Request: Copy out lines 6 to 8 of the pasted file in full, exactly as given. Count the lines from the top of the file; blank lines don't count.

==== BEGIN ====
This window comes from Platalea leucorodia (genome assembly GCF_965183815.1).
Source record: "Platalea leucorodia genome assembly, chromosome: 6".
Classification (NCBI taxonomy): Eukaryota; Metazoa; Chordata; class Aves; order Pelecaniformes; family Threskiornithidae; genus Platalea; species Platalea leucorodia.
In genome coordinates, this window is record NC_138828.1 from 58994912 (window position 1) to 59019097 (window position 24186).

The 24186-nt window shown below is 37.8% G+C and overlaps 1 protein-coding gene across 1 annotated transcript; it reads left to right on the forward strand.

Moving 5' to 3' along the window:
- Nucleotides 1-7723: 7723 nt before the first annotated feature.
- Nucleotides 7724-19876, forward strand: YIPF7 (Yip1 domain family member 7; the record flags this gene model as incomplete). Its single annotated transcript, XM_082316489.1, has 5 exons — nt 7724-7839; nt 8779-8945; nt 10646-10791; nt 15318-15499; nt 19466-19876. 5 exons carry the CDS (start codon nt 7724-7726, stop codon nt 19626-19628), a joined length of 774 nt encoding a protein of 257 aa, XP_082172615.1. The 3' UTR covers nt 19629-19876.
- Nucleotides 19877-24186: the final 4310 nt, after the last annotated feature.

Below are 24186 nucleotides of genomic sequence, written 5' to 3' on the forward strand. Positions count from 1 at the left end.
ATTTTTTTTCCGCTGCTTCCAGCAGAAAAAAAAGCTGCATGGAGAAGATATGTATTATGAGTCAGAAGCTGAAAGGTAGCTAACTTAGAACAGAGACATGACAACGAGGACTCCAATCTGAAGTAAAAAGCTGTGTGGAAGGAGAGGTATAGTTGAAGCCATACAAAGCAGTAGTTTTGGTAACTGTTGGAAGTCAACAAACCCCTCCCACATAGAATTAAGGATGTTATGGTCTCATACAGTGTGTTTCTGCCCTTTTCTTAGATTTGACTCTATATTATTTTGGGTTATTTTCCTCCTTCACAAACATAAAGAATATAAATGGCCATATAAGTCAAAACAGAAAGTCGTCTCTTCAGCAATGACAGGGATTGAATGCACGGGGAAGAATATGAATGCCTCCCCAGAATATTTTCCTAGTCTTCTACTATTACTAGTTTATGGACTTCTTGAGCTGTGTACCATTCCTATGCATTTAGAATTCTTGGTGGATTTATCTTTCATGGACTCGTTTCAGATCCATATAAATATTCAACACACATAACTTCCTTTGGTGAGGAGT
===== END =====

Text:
Moving 5' to 3' along the window:
- Nucleotides 1-7723: 7723 nt before the first annotated feature.
- Nucleotides 7724-19876, forward strand: YIPF7 (Yip1 domain family member 7; the record flags this gene model as incomplete). Its single annotated transcript, XM_082316489.1, has 5 exons — nt 7724-7839; nt 8779-8945; nt 10646-10791; nt 15318-15499; nt 19466-19876. 5 exons carry the CDS (start codon nt 7724-7726, stop codon nt 19626-19628), a joined length of 774 nt encoding a protein of 257 aa, XP_082172615.1. The 3' UTR covers nt 19629-19876.